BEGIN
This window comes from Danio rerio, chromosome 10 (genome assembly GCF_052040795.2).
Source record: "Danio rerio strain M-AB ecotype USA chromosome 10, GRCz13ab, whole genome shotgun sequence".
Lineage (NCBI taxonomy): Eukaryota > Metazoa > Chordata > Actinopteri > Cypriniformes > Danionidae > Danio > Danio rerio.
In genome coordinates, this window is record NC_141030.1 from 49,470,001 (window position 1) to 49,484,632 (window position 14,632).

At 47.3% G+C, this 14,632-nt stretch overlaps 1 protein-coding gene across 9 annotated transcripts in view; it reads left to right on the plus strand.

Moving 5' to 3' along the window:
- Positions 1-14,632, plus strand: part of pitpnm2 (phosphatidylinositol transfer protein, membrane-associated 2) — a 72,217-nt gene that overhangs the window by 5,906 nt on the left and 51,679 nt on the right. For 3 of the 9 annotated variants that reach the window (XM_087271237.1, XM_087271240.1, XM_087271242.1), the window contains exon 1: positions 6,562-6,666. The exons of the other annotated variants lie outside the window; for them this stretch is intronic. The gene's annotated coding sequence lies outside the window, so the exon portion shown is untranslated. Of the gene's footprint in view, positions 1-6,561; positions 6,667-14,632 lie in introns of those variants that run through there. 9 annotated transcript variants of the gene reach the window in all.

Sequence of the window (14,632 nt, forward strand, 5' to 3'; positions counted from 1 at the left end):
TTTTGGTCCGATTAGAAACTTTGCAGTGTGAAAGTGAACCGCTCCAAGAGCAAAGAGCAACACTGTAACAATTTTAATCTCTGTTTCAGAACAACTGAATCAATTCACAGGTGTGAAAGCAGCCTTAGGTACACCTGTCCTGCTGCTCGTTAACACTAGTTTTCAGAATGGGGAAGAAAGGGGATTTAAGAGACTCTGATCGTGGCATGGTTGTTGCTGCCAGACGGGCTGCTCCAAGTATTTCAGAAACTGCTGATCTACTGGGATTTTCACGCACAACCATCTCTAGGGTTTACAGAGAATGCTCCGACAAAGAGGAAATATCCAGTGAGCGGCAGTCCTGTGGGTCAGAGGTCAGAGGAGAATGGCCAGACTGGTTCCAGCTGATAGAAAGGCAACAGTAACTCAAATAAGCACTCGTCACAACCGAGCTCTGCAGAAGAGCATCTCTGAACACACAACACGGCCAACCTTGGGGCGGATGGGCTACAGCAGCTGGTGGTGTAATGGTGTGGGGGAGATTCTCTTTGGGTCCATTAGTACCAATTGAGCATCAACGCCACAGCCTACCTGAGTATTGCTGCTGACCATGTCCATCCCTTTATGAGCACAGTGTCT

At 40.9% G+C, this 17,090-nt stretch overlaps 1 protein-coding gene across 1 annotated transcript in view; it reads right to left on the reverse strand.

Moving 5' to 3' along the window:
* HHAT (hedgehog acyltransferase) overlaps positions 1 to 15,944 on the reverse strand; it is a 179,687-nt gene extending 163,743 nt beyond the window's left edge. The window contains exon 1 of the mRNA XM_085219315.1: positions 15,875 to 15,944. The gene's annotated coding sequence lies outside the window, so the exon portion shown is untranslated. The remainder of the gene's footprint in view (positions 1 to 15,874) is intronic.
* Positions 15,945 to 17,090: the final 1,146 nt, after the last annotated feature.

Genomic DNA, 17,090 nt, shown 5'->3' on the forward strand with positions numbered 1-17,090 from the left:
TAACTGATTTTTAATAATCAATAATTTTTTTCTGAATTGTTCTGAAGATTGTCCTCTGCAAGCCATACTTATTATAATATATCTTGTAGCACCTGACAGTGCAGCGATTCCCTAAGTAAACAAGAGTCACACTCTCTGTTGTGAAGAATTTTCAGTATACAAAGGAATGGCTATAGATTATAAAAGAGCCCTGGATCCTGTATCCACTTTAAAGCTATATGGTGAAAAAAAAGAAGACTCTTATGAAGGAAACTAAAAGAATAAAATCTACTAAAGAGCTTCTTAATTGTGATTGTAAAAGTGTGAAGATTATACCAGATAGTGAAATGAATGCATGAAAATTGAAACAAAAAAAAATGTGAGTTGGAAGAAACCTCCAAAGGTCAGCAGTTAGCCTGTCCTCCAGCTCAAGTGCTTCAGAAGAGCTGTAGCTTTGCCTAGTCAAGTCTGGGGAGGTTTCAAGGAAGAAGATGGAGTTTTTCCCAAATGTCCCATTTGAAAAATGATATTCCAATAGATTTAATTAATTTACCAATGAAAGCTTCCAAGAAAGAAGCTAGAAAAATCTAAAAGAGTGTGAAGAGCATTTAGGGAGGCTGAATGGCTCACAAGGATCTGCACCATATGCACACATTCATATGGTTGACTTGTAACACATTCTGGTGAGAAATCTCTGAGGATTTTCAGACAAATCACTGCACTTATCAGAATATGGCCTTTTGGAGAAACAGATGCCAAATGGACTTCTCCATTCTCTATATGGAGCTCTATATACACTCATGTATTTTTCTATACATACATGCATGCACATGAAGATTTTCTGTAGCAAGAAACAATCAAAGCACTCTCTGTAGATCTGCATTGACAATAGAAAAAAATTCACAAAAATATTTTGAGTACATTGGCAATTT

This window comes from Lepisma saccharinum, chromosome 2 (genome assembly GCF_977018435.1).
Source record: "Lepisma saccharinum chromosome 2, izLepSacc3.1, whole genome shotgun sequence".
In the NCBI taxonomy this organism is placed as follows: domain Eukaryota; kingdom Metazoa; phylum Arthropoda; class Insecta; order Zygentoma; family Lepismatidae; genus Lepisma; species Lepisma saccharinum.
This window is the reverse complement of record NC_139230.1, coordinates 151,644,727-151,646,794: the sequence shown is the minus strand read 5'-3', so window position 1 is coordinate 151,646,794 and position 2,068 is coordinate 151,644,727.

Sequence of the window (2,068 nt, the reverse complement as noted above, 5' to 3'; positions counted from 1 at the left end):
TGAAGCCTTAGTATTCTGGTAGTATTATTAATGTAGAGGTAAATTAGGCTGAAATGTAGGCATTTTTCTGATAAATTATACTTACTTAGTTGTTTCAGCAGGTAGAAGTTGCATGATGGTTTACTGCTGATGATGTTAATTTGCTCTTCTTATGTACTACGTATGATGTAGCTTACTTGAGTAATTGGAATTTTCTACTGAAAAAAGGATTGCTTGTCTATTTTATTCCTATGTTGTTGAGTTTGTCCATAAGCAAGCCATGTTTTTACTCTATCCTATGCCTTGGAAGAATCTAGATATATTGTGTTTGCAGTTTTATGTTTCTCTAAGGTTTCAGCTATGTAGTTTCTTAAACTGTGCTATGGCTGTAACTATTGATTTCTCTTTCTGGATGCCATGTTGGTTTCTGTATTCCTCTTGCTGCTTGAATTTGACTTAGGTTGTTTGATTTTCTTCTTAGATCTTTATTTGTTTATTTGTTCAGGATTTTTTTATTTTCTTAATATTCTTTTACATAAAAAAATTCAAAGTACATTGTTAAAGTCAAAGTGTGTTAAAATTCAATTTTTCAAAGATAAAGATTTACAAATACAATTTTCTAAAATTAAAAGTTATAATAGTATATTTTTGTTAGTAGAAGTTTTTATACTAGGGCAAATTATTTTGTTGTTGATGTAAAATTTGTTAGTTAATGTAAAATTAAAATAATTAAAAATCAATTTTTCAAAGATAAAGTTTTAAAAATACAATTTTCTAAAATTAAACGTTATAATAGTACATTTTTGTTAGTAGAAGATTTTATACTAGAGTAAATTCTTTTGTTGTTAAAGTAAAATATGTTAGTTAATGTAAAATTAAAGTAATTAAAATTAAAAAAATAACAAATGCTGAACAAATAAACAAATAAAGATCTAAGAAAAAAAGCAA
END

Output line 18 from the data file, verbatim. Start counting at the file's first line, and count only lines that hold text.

In the NCBI taxonomy this organism is placed as follows: domain Eukaryota; kingdom Metazoa; phylum Arthropoda; class Insecta; order Zygentoma; family Lepismatidae; genus Lepisma; species Lepisma saccharinum.